Review

The Blood of Flowers

by Anita Amirrezvani

A
good rug is not just something to tread upon or to keep in the
warmth. A good rug can be a work of art, painstakingly crafted and
beautifully executed. A good rug can also tell a story --- a story
woven into the design or the story of the rug maker. When Anita
Amirrezvani was 14, her father gave her a rug, and she began to
imagine the lives of the people who created it. The dust jacket of
her debut novel, THE BLOOD OF FLOWERS, tells us that from this
experience, the book began to take shape.

 

Like a fine rug, Amirrezvani's story is tightly woven, balancing
strength and delicacy. It is the tale of a 17th-century young
woman, who remains unnamed, and her journey to emotional and
physical autonomy, happiness and self-worth. When her father dies
unexpectedly, she and her mother leave their small village for the
protection of a relative in the bustling city of Isfahan. Her uncle
(her father's half-brother) is a rug designer and maker for the
Shah, and he knows that his niece has learned the basics of rug
making as well. She is curious to see his studio and learn
from him, but she and her mother become like servants in his
house.

 

Still, the kindly uncle teaches her more of the craft as he sees
she has a real talent and because he has no sons to whom he can
pass the business off. She is even lent money to create her own rug
in the hopes of selling it but rashly undoes all the knots in a
moment of frustration, prompting her family to enter her into a
sigheh, or temporary marriage.

 

In this union any pretense of freedom the protagonist has is
shredded, at least for the reader. It is clear to us, if not
immediately to her, that this is a purely sexual relationship; her
family has in fact sold her virginity. Still, she clings to the
hope that it may become a permanent marriage, and in order to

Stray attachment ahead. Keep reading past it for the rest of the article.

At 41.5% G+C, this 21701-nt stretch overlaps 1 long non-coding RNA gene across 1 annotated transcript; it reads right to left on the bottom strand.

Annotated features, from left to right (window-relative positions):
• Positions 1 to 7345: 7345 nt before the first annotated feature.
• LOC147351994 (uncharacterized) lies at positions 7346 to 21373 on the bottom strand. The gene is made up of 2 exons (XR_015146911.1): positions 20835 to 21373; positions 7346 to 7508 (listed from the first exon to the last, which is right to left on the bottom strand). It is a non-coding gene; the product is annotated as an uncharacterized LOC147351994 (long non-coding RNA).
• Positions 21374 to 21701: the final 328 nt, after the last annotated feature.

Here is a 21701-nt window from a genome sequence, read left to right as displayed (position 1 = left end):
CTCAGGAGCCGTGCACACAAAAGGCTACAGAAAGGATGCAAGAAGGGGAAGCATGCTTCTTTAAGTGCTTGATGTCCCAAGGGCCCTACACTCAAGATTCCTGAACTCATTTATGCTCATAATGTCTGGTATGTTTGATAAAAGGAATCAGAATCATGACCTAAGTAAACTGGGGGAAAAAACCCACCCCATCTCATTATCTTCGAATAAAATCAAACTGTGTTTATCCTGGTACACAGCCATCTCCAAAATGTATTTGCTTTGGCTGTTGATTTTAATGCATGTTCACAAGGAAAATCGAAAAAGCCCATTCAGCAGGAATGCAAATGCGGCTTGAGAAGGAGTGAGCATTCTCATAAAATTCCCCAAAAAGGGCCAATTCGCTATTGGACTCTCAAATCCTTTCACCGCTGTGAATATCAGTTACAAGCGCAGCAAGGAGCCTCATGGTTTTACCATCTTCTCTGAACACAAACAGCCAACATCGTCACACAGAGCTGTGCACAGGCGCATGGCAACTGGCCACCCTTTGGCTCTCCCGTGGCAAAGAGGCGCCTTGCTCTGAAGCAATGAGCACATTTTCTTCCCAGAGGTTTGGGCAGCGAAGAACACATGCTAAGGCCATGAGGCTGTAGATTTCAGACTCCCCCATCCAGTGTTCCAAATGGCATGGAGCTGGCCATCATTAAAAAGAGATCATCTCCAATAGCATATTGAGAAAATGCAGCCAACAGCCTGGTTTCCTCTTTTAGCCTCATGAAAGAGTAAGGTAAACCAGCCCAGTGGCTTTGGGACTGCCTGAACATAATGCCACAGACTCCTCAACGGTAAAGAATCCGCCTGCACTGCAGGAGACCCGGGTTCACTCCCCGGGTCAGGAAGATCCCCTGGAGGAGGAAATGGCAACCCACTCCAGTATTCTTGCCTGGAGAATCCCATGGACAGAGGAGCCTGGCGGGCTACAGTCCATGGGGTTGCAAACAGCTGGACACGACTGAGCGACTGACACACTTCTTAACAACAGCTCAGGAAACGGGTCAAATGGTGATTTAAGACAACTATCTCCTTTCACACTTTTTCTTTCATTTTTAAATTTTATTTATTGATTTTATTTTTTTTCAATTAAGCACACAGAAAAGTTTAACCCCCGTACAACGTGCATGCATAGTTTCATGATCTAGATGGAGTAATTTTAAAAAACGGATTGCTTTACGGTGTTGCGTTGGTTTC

ensure that it does, she commits herself to pleasing her wealthy,
arrogant husband. This storyline has an interesting twist that sees
the security of the young girl threatened once again. Eventually
she learns, after enduring humiliation and loss, that she must
become self-sufficient in order to survive. In this, her passion
for making rugs will serve her well. She finds hope in a seemingly
unlikely home and puts what she learned in her uncle's house to use
in order to take care of herself, her mother and others as
well.

 

Amirrezvani's heroine is headstrong, likable and sometimes
frustrating as she navigates her relationships and new
surroundings. The unnamed protagonist is well developed but the
supporting characters less so. Still, it is easy to understand her
mother's and uncle's motivation in dealing with her harshly at
times. And, interestingly enough, there are no clearcut villains
--- just individuals who thwart the main character’s
happiness or sometimes treat her unkindly.

 

THE BLOOD OF FLOWERS brings to life early modern Iran ---
its sights, sounds, tastes and society --- with clarity and
respect, all the while telling an interesting and engaging story.
Amirrezvani also manages to pull off the difficult task of writing
a few sexually explicit scenes without completely straying into the
sappy or the tawdry.

 

One of the most compelling and interesting aspects of the novel is
Amirrezvani's use of stories within the story. She takes some
Persian folk or fairy tales, as well as a few of her own invention,
and weaves them nicely into the prose. These are stories usually
told among the female characters that express some desire or fear
in a poetic and culturally acceptable way. They lend a sweetness,
richness and authenticity to the tale.

 

Critics and reviewers are already singing the praises of THE BLOOD
OF FLOWERS, and for good reason. It is a lovely debut; a heartfelt
coming-of-age tale and a historical piece that speaks to issues
beyond its context. Amirrezvani’s prose is readable and her
story enjoyable; the book is better than much summer fare and is
surely a sign of the beginning of a solid literary career. Like the
amazing rugs designed and woven by her characters, this first
novel is strong and beautiful and will stand the test of
time.













Reviewed by Sarah Rachel Egelman on January 7, 2011

The Blood of Flowers
by Anita Amirrezvani

  • Publication Date: May 2, 2008
  • Genres: Fiction
  • Paperback: 400 pages
  • Publisher: Back Bay Books
  • ISBN-10: 0316065773
  • ISBN-13: 9780316065771